China in Revolution and War

Several serious problems in China could trigger a major crisis, potentially igniting either a domestic revolution or foreign war. Cheng Li wrote this memorandum to President Obama as part of Big Bets and Black Swans: A Presidential Briefing Book.

  • What challenges does the Chinese Communist Party face?
  • What does the Chinese Politburo need to do about these challenges?
  • How can the United States prevent any Asian states from engaging in the use of force?

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TO: President Obama

FROM: Cheng Li

China poses a major policy challenge to the United States largely because of the unpredictable trajectory of both its domestic transformation and foreign relations. While there has been much attention paid to China’s rapid economic rise and growing international clout, two other scenarios have been overlooked: domestic revolution and foreign war. There are many serious problems in China that could trigger a major crisis, including slowing economic growth, widespread social unrest, rampant official corruption, vicious elite infighting, and heightened Chinese nationalism in the wake of escalated tensions over territorial disputes with Japan and some Southeast Asian countries. This suggests that your administration should not easily dismiss the possibility that revolution or war might occur. Either event would be very disruptive, severely impairing global economic development and regional security in the Asia-Pacific; a combination of the two would constitute one of the most complicated foreign policy problems of your second term.


The best way to prepare in advance for either likelihood is for this White House to cultivate a deeper relationship with Xi Jinping and his new leadership team, maximizing cooperation in various areas. In establishing a constructive relationship with the new Chinese leadership, the United States should be fully aware not only of the daunting challenges that Xi and the Chinese Communist Party (CCP) confront on both domestic and international fronts, but also the uncertain nature of Xi’s policy trajectory and of Chinese public opinion about the new Party boss.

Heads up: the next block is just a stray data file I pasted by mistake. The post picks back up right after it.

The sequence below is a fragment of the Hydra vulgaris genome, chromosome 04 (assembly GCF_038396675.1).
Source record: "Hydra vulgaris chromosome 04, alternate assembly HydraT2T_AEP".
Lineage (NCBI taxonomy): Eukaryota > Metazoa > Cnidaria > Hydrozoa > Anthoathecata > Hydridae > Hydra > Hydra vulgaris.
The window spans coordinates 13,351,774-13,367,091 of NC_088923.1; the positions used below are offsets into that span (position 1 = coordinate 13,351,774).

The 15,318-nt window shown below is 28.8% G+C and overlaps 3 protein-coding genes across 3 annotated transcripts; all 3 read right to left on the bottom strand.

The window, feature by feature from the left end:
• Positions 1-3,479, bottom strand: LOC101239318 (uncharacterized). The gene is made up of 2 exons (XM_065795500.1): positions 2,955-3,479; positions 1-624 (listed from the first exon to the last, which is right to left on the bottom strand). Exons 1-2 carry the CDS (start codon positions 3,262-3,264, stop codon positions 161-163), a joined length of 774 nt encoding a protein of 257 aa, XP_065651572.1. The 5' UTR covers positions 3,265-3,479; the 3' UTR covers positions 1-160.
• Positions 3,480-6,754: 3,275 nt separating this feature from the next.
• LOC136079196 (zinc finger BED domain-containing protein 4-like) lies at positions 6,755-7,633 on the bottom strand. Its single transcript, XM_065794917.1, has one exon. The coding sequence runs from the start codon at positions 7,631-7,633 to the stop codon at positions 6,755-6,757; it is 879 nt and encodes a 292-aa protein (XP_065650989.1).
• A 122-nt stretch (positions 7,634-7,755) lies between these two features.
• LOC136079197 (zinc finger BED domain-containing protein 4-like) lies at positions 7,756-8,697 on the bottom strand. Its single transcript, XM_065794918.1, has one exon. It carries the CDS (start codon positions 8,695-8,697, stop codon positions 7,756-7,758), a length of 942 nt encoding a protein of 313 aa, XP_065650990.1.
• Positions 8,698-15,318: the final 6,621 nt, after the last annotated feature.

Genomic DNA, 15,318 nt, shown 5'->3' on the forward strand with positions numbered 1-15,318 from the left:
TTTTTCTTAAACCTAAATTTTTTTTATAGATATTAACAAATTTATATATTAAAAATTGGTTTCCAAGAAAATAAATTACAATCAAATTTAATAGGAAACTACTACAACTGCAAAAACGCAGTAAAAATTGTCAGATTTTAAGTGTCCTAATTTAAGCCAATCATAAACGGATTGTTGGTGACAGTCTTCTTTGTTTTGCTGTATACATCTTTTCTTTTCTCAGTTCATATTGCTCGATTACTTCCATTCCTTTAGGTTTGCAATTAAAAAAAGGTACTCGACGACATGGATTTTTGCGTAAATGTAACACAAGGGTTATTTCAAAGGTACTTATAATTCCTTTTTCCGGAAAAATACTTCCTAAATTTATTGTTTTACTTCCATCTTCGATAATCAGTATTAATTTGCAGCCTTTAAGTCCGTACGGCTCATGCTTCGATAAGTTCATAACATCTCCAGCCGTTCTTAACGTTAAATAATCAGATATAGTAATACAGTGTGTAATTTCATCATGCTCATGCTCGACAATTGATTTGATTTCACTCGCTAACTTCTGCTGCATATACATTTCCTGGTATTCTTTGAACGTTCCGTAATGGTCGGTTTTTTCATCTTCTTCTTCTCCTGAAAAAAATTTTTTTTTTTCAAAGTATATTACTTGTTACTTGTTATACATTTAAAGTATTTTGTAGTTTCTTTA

There are two particularly undesirable outcomes. One is a situation in which the vast majority of the Chinese public becomes both anti-CCP leadership and anti-American. The other is a situation in which Xi derives his popularity from a strong endorsement of Chinese militarism.

To avert the first you should, while engaging with the Chinese leadership, more explicitly articulate to the Chinese people both the longstanding goodwill that the United States has towards China and America’s firm commitment to democracy, human rights, media freedom, and the rule of law, which the United States believes are fundamental to the long-term stability of any country.

To decrease the likelihood of the second — a conflict in the region that could involve the United States directly — you should more consistently exert American influence on U.S. allies or partners (including China) in the Asia-Pacific region to prevent the use of force by any party. Simultaneously, promoting military-to-military ties with the new PLA leadership should be a top priority.


China in Revolution: Anti-CCP, Anti-America

The scenario of abrupt bottom-up revolution occurring in China has recently generated much debate within that country. One of the most popular books in elite circles today is the Chinese translation of Alexis de Tocqueville’s 1856 classic The Old Regime and the Revolution. Senior leaders of the CCP (most noticeably Premier-designate Li Keqiang and new member of the Politburo Standing Committee Wang Qishan) were reported to have strongly recommended that officials read the book. In speeches given after becoming Party General Secretary, Xi warned that the Party could collapse if the leadership failed to seize the opportunity to reform and improve governance.

The fear and anxiety on the part of the CCP leadership seem well grounded given the daunting challenges the Party confronts:

• China’s GDP growth target of 7.5 percent for 2012 was the lowest since 1990 (in the aftermath of the Tiananmen incident). This downturn is not only the result of flagging exports in the wake of the Eurozone crisis, but also the country’s own political bottlenecks. This slowdown will, in turn, further reveal flaws in the Chinese authoritarian system and thus could become a trigger for political crises.